We are busy learning about quarrying so where better to go than Hillhead 2022? This is one of the largest exhibitions of quarrying, construction and recycling equipment and ancillary products. It has lots of equipment on display and live demonstrations of it. I had a chat with the staff on the Archaeological Research Services Ltd – they have been involved in a lot of archaeology in quarries and had some of their finds on display. These included musket balls, roman pottery and pre-historic flint tools all of which were found in Derbyshire quarries. They were almost as excited about the new museum as we are and we look forward to working together as part of that project.
The images are of the view down to the quarry floor where most of the exhibitors are based.
We have been down to Bath to take a look at the David Pollard collection of quarrying artefacts which are not currently accessible to the public. There are over 4000 artefacts in this collection ranging from hand tools used from the seventeenth century through to this large Samson arc shearer which was last used in Monks Park Quarry. Most of the collection relates to dimension (solid block) quarrying. Our thanks go to Nina, Mary, Mike and Doug for showing us around the collection and sharing some of the stories of quarrying in the Bath area.
We are busy working away behind the scenes. The National Stone Centre and Peak District Mining Museum have just submitted a grant application to the Everyday Heritage grant. If successful this will lead to a community project recording the life of local quarry workers and miners. Keep your fingers crossed for us!
These are the architect’s initial sketches for the new buildings at the National Stone Centre – one of which will house the Museum.
Click an image for a larger version.
We now need to know what YOU think of the buildings. The large sketches will be on display in the cafe area of the National Stone Centre with comments cards or visit www.facebook.com/pdhms to see all of the plans and then email your comments to email@example.com. In these sketches the Museum space is not large enough – the architect’s brief did not include details of who was moving there – but we are now working together with Babenko Associates to create the best possibe space.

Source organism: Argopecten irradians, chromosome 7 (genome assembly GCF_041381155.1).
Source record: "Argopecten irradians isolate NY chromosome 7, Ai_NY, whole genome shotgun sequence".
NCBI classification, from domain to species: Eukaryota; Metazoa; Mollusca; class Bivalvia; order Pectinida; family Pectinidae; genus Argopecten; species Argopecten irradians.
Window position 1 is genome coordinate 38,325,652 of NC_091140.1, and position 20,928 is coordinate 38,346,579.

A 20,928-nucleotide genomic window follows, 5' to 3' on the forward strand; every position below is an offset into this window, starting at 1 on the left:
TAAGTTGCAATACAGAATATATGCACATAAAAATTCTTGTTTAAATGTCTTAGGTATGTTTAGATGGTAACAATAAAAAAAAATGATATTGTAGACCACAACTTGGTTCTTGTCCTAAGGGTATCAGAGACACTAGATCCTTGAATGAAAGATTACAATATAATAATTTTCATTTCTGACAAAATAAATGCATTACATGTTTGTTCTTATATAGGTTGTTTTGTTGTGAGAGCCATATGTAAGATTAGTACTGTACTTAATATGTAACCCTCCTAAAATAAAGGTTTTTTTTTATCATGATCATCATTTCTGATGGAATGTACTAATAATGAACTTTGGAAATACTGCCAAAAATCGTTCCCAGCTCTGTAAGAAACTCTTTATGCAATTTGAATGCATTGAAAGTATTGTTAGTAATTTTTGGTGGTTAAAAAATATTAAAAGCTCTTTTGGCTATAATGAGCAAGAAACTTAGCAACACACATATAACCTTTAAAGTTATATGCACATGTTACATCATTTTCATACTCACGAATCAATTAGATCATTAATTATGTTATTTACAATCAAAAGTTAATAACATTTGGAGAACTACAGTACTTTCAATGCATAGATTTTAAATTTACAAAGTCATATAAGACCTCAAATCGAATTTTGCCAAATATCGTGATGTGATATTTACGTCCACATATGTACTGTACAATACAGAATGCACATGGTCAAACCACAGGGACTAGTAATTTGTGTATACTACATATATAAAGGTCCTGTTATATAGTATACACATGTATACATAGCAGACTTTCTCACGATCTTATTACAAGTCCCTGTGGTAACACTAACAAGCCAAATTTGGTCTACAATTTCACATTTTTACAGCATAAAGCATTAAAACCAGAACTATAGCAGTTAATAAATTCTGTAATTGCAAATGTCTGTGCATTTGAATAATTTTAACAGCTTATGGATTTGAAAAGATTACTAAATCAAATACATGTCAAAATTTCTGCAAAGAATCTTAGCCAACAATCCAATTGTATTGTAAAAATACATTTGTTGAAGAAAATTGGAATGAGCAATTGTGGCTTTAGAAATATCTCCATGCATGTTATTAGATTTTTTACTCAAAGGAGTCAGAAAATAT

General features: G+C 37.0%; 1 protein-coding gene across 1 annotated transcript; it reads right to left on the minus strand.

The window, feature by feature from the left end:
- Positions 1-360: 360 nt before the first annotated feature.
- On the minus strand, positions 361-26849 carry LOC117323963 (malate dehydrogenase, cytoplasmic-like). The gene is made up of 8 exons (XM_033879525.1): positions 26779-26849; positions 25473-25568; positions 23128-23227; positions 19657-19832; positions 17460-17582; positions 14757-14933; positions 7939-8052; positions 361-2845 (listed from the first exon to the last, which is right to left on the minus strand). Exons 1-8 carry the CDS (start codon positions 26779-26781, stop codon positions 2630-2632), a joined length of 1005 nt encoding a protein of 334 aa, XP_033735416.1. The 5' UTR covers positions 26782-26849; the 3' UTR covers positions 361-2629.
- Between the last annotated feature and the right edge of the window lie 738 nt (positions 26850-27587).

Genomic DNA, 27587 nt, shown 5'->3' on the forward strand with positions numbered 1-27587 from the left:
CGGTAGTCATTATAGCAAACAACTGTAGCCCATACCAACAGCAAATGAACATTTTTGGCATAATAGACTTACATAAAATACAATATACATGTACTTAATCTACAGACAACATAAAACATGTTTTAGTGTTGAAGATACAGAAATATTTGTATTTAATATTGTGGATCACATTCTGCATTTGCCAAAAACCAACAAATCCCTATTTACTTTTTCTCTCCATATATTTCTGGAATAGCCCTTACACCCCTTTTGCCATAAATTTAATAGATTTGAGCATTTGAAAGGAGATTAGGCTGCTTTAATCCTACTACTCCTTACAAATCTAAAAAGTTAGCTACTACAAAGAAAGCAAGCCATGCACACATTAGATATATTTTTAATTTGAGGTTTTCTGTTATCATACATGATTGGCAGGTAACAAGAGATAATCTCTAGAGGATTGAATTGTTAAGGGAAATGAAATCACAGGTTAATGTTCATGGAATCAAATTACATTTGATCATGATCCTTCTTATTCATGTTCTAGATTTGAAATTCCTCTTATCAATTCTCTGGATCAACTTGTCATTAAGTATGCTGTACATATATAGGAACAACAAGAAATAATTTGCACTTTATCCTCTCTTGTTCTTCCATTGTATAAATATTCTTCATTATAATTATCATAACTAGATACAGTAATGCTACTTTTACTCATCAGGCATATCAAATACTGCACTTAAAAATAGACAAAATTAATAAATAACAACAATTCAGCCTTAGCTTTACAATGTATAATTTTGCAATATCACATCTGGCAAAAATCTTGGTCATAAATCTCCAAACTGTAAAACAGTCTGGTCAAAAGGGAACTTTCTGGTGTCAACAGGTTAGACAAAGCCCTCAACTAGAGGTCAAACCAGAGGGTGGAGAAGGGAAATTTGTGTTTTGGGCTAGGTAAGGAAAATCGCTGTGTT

You can read the Institute of Quarrying information about our hopeful move to the
National Stone Centre by clicking here.
The link will take you to IQ’s website – do have a good look around it whilst you are there!
We said we had some exciting news to share: We are exploring the opportunity to relocate to National Stone Centre near Wirksworth.
The opportunity for the Peak District Mining Museum to move to a new home has arisen following the 2021 merger of the NSC with the Institute of Quarrying (IQ). The shared ambition of the IQ and NSC is to create a world class visitor experience and an internationally significant centre of excellence for the quarrying and mineral products industry on the existing site of the NSC.
We are already working together to make this happen. It will take a few years to achieve but with support from grants and the backing of Peak District Mines Historical Society and all our friends we know we can do it! We will have an even more amazing Museum which tells the story of both mining and quarrying.
Keep checking back here for updates!
Watch this space for a major announcement expected in April 2022.